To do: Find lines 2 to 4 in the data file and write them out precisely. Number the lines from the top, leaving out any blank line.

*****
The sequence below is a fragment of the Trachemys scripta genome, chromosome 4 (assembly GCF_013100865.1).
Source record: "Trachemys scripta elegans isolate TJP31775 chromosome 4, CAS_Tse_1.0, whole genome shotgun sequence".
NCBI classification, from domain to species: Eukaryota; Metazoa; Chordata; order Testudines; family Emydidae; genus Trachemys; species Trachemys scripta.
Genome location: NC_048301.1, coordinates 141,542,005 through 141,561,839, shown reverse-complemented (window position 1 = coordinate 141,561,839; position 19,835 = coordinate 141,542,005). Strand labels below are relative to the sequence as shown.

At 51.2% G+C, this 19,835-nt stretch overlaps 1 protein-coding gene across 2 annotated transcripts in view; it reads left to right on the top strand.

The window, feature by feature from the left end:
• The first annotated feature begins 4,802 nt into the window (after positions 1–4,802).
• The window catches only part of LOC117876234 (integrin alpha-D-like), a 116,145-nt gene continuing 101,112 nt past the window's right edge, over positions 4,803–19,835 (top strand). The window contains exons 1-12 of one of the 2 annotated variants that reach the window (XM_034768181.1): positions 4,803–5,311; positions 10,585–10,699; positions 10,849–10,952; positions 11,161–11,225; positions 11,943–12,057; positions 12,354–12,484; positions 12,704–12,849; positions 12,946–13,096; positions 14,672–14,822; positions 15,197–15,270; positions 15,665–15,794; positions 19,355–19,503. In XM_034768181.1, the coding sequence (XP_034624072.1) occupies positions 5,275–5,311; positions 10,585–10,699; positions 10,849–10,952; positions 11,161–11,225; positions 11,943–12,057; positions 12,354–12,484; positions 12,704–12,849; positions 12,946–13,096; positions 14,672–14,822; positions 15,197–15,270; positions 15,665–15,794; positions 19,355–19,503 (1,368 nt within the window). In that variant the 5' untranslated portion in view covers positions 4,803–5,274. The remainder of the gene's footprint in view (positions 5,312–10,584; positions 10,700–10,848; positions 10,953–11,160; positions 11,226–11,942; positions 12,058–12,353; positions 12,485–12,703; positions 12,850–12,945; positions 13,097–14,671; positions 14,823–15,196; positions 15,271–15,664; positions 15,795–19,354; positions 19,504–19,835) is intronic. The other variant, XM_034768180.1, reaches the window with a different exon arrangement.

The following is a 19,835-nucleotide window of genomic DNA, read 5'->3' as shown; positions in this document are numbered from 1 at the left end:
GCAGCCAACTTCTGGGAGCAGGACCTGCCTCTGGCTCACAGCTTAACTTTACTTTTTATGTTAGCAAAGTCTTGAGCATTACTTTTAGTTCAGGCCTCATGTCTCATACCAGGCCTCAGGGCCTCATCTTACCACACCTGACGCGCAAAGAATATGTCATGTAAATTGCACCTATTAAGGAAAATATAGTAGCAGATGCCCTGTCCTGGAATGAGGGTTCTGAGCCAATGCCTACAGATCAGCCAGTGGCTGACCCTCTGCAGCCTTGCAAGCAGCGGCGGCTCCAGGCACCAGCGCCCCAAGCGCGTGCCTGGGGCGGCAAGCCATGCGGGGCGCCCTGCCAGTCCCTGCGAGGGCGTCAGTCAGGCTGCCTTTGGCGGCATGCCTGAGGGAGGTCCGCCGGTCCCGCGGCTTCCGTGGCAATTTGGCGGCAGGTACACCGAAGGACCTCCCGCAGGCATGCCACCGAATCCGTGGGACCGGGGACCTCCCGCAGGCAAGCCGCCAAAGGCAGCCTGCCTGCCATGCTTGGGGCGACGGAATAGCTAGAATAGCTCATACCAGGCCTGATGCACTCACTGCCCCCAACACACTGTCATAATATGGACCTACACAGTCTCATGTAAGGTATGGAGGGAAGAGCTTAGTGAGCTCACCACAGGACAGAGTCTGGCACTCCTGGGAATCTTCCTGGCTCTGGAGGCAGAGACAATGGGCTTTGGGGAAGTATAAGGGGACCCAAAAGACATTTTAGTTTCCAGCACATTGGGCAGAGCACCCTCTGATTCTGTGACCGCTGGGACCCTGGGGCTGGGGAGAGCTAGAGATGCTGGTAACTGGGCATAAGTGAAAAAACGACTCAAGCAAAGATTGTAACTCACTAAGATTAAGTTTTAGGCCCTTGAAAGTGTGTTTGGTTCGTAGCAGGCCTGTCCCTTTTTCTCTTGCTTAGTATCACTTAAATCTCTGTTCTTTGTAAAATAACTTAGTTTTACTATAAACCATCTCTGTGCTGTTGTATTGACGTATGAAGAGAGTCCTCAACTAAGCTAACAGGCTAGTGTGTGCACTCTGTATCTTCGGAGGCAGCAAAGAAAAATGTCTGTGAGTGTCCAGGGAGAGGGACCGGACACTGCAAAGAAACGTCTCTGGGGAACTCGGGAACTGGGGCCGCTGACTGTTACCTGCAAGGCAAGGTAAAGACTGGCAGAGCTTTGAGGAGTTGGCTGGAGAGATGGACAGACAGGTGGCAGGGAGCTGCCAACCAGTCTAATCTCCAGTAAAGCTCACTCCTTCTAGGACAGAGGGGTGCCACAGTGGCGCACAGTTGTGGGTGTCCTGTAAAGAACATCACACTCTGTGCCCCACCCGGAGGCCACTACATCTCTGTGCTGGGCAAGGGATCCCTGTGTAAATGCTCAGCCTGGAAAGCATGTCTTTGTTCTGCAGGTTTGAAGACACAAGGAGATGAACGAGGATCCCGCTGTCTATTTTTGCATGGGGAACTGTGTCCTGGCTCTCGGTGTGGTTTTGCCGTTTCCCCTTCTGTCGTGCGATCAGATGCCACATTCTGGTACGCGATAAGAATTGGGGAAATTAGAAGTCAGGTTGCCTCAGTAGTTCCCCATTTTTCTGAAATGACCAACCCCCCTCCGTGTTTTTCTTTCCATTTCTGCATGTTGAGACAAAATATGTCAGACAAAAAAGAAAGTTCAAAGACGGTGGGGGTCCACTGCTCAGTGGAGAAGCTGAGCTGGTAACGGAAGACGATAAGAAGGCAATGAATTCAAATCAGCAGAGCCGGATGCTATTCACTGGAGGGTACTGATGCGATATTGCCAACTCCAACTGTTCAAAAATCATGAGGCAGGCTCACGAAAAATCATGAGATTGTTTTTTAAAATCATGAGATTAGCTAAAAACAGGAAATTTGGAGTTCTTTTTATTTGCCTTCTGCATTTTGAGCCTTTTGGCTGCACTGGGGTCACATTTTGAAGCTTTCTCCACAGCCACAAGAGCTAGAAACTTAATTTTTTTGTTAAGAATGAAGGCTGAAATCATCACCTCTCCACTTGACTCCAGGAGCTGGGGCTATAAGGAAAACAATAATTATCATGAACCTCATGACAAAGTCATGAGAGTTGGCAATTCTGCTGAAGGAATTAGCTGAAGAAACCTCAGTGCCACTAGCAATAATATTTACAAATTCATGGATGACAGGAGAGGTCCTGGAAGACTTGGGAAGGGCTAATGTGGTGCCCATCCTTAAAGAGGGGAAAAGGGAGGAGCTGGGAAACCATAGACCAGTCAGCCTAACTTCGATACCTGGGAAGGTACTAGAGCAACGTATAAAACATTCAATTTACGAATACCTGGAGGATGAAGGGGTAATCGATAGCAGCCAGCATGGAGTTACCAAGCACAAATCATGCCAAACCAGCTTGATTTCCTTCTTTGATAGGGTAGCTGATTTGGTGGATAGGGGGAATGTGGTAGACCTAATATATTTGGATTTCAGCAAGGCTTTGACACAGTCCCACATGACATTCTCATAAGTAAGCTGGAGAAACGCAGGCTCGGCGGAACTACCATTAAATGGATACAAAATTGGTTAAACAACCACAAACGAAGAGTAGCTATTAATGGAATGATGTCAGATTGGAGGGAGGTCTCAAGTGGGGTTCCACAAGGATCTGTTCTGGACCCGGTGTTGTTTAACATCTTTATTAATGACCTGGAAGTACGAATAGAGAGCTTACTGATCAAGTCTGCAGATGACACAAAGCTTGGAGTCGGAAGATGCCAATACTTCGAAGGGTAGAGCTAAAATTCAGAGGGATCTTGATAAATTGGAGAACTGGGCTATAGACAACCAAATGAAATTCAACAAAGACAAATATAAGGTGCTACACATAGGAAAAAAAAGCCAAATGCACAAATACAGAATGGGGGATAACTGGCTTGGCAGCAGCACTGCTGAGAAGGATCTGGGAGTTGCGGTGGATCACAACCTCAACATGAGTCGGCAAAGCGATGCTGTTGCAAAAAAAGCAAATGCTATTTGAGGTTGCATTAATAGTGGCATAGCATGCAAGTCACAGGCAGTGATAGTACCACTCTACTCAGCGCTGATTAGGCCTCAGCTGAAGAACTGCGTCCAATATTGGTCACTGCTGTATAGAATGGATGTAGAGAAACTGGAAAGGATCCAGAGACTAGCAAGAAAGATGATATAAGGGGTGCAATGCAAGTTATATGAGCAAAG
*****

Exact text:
Source record: "Trachemys scripta elegans isolate TJP31775 chromosome 4, CAS_Tse_1.0, whole genome shotgun sequence".
NCBI classification, from domain to species: Eukaryota; Metazoa; Chordata; order Testudines; family Emydidae; genus Trachemys; species Trachemys scripta.
Genome location: NC_048301.1, coordinates 141,542,005 through 141,561,839, shown reverse-complemented (window position 1 = coordinate 141,561,839; position 19,835 = coordinate 141,542,005). Strand labels below are relative to the sequence as shown.